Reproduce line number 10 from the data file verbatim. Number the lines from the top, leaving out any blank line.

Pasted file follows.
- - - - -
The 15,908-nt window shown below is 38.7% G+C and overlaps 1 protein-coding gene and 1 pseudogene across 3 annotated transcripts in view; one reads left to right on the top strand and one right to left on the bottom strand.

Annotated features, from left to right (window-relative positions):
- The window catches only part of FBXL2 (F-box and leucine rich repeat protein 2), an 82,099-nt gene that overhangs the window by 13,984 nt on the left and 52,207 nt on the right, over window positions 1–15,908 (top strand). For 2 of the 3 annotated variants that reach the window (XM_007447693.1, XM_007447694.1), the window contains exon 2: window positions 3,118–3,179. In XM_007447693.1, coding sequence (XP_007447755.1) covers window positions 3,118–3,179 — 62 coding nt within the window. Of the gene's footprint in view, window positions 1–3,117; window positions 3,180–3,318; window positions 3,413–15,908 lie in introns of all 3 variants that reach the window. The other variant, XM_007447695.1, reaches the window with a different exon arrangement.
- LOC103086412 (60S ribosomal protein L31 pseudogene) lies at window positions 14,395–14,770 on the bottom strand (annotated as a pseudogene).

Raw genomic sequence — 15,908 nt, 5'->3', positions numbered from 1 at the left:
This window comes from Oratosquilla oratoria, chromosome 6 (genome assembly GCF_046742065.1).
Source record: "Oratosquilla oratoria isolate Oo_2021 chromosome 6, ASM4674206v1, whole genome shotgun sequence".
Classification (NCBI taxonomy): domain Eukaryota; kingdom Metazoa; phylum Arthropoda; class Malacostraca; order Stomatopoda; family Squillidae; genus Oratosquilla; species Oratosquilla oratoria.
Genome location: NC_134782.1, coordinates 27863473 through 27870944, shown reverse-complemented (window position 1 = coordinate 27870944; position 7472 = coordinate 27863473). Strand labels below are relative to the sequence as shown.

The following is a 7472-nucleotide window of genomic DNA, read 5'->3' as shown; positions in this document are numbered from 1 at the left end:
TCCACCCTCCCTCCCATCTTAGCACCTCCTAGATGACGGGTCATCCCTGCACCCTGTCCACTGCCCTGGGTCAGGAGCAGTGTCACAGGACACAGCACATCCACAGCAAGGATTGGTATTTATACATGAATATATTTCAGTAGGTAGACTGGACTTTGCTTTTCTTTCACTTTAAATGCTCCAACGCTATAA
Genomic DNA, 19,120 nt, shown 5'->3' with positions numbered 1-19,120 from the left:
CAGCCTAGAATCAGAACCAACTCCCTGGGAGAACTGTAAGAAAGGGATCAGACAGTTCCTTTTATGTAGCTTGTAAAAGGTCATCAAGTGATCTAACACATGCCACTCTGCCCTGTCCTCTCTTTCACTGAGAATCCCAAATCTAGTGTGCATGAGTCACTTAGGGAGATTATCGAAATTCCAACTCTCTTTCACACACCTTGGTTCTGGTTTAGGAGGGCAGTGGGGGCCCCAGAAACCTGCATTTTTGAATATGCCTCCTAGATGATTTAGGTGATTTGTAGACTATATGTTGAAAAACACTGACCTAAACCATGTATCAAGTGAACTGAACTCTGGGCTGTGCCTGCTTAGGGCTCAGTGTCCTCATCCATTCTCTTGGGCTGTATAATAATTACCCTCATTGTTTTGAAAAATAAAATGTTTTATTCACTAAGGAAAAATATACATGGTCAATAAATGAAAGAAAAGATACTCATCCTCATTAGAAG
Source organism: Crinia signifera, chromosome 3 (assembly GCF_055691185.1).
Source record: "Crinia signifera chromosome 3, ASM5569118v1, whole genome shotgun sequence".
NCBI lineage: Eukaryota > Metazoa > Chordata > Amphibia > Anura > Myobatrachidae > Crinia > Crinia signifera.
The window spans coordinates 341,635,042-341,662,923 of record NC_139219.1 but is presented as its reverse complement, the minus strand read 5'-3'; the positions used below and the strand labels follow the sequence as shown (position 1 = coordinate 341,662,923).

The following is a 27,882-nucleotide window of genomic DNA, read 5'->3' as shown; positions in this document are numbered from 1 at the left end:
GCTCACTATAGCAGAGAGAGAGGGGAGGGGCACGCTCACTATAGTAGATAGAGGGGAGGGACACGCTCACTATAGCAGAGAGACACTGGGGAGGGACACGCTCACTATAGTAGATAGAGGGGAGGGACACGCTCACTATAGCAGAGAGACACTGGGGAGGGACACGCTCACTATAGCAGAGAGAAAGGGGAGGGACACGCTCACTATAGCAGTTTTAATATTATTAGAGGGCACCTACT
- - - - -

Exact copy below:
The following is a 7472-nucleotide window of genomic DNA, read 5'->3' as shown; positions in this document are numbered from 1 at the left end: